- If possible, arrange desks/ chairs in a circle around the “gift” table.
- Divide students into 2 or more teams (there’s no need for them to sit with their team).
- Students each draw a number. This determines the order of game play.
- Student 1 selects a “gift,” opens it, and shares the review task and point value with the class. (No one needs to answer at this time, they just need to know what the review task is and how much it’s worth.)
- Going in number order, Student 2 can choose to either steal the review task that Student 1 has opened, or open a new “gift.” If Student 2 steals Student 1’s “gift,” Student 1 must then choose a new “gift” to open.
- On each student’s turn, he can choose to either steal a review task that another student has opened, or open a new “gift.” If a student’s “gift” is stolen, he must open a new “gift” – he cannot steal.
- If you want, you may put a limit on the number of times the same “gift” can be stolen.
- Game play continues in this way until every student has had a turn.
- Once every student has a review task, they must correctly complete their tasks.
- When they’re done with their review tasks, students turn them in to be checked. As you check for correctness, add up team points. You can give partial points for partial correctness, if you want. The team with the most points wins.
For variations on game play, check out this post.
Build a Snowman Review Game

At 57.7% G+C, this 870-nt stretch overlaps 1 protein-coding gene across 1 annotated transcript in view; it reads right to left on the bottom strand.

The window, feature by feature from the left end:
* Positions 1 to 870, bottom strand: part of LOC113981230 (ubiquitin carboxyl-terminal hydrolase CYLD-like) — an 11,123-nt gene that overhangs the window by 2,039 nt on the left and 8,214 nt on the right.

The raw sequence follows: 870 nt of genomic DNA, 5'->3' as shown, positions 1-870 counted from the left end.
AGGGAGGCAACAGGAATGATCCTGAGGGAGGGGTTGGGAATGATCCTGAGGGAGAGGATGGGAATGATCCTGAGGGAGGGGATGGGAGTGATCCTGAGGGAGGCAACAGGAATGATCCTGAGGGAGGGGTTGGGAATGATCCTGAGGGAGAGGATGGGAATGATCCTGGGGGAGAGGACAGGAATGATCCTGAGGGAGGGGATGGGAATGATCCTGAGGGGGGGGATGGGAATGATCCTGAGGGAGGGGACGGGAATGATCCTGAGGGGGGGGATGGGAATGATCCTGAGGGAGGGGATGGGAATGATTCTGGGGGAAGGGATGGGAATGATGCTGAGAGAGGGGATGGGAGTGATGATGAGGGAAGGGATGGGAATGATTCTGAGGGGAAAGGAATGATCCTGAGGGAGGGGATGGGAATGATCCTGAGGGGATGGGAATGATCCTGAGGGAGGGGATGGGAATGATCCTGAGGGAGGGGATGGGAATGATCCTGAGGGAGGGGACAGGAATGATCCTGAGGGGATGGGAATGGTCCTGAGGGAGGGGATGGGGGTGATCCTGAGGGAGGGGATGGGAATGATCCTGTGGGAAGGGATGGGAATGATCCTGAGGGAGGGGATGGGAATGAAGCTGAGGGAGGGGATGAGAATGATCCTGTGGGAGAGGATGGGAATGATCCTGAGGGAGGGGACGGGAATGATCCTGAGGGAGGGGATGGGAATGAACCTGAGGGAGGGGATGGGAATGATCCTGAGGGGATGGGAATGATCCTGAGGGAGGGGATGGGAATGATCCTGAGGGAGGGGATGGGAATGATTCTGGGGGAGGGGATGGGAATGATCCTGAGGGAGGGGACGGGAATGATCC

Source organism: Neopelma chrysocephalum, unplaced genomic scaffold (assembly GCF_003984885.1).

What you’ll need:
- Building materials for 2 complete snowmen, including accessories – If you teach where you get real snow, you’re feeling adventurous, and you have plenty of time, take your students outside and let them build actual snowmen for this game (I’m probably crazy for even suggesting this, I know…) OR just use laminated graphics with magnets attached to hang on your whiteboard inside.
- Approximately 30 review questions (Psst! If you teach ELA, this huge terms and definitions glossary makes great material for games like this.)
- Divide students into 2 teams. They can remain in their seats.
- Have the snowman materials ready to be easily hung on the whiteboard or other visible area.
Round 1: Build
- Teams take turns answering questions. The best way I’ve found to do this is to go in order, asking the question to one student at a time. If the student on Team 1 gets the question wrong, the student who’s next on Team 2 can have an opportunity to answer.
- For each correct answer, students get to add one piece to their team’s snowman.
- Round 1 ends when you’ve either asked half of your review questions, or one team has a complete snowman, whichever comes first.
Round 2: Attack
- Ask questions in the same way you did during Round 1.
- During this round, when a student gets a question correct, he can choose one piece of the opposite team’s snowman to remove.
- The game ends when you’re out of time or review questions, or when one team’s snowman has been completely destroyed.
- Of course, the team with the most pieces of their snowman left standing at the end of the game wins.
- Food prize ideas: different sodas or juice drinks, bags of chips, individually wrapped snack cakes, individually wrapped candy
- Non-food prize ideas: fun pens, vinyl stickers, bracelets, slime or Play-Doh (even teens like this!), fidgets, lanyards
- Free prize ideas: bring a blanket or wear slippers to class, chew gum or eat candy in class, design an assignment for the class